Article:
• After three hours there should only be about two cups of liquid left. Turn the heat off and remove and discard all the sold ingredients except the abalones. Remove the abalones and set aside reserving the braising liquid after straining it through a fine sieve.
    • Reduce the braising liquid to about one cup by heating over moderate heat. Thicken the sauce with a slurry of 1 tablespoon cornstarch and 1/3 cup water.
    • Return the abalones to the wok and simmer for another minute or so. Serve the abalones hot with the sauce over them.
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23 Comments

  1. Posted February 15, 2010 at 7:25 pm | Permalink

    Happy Chinese New Year! The food looks amazing! Cheers~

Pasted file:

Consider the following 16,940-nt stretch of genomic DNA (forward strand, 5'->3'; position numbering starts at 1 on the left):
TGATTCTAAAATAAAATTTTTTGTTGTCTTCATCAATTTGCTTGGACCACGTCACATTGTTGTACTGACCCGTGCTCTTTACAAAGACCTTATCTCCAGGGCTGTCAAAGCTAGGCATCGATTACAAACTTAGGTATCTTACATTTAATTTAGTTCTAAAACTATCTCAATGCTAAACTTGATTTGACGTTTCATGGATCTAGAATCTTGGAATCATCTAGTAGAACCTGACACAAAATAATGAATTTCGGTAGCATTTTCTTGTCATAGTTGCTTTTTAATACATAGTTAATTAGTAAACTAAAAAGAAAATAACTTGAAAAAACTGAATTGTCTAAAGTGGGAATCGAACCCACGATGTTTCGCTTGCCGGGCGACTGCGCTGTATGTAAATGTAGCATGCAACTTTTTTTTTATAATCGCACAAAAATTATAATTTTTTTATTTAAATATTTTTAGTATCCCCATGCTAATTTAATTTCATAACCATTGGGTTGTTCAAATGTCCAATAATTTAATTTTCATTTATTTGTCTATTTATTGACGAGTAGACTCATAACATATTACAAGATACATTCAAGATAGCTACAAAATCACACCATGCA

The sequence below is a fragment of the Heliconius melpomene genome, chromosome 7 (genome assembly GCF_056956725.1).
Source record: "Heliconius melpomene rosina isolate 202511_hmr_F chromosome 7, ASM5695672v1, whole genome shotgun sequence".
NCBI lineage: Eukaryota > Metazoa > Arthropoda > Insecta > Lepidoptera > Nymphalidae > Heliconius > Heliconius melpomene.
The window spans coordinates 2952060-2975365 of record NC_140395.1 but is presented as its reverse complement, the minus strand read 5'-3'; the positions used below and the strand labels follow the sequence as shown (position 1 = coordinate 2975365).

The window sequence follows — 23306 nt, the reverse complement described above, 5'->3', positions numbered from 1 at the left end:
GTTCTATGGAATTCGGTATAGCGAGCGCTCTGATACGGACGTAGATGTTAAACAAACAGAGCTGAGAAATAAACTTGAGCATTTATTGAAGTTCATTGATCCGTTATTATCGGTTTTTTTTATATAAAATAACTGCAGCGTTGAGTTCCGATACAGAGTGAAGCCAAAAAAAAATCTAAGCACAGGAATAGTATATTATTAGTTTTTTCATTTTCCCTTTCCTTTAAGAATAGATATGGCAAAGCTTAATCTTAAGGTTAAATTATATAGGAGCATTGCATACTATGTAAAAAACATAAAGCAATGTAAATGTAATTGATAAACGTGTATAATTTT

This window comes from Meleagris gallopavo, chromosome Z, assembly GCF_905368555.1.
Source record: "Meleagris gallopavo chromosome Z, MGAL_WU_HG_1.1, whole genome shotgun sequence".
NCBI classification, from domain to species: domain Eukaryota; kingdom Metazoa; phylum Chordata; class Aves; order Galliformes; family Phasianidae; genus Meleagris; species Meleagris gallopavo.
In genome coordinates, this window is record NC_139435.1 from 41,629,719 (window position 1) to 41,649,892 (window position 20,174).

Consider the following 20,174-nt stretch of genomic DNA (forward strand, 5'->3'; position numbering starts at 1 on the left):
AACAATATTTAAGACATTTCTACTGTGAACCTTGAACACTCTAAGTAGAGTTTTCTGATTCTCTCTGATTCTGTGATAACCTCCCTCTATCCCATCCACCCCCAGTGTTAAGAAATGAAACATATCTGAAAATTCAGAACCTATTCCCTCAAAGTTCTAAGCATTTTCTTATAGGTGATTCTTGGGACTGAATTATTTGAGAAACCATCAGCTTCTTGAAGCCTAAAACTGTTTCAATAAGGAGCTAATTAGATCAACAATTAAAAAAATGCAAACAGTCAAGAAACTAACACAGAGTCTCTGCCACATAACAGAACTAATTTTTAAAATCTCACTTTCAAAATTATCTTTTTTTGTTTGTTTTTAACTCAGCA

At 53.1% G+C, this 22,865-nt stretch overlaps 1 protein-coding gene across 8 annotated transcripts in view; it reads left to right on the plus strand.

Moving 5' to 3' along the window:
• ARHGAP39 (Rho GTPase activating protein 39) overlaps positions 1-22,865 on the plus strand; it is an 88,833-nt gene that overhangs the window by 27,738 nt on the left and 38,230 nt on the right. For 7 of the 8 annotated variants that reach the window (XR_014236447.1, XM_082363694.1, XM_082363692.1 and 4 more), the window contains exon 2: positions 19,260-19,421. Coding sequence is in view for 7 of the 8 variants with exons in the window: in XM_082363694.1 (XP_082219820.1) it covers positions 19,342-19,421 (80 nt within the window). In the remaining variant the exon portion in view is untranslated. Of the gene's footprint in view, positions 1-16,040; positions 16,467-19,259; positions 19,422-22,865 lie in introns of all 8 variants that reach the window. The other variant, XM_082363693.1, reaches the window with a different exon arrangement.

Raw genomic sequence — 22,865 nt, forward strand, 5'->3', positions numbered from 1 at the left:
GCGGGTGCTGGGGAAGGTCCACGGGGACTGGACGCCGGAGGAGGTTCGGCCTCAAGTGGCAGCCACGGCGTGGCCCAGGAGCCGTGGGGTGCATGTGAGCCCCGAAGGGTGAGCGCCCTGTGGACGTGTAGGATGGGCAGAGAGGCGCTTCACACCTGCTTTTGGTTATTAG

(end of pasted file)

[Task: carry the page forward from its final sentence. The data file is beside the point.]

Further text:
2. Luis Mora
    Posted September 15, 2010 at 11:37 am | Permalink

    A few weeks ago my daugther ,surprise with a dozen of frozen abalones, I dont Know how to cook them , DO I have to pound them ,how long I have cook them . If you can help I will apreciate.

  3. Posted September 15, 2010 at 4:34 pm | Permalink

    I am envious of your abalone! Follow my recipe above and cook for about three to four hours. You don’t have to pound them. Just cook them.

    If you’d like to use them in a stir-fry then boil them in water with a small hunk of ginger for about three hours. Then cut them against the grain into 1/8 inch slices. Stir-fry with some bamboo shoots and shiitake mushrooms. Season with soy sauce oyster sauce, cooking wine and a bit of cornstarch.

    Enjoy!

  4. QUYEN DAO
    Posted January 1, 2011 at 10:04 pm | Permalink

    Thank you very much for sharing this recipe as I have been looking for it for a while. I have a question that how is the texture of braised abalone i.e firm or tender? I asked so because I tried to simmer frozen abalone before over low heat for few hours but those abalone turned out to be firm, not as tender as I found in restaurant.

  5. Posted January 2, 2011 at 12:25 pm | Permalink

    QuYen,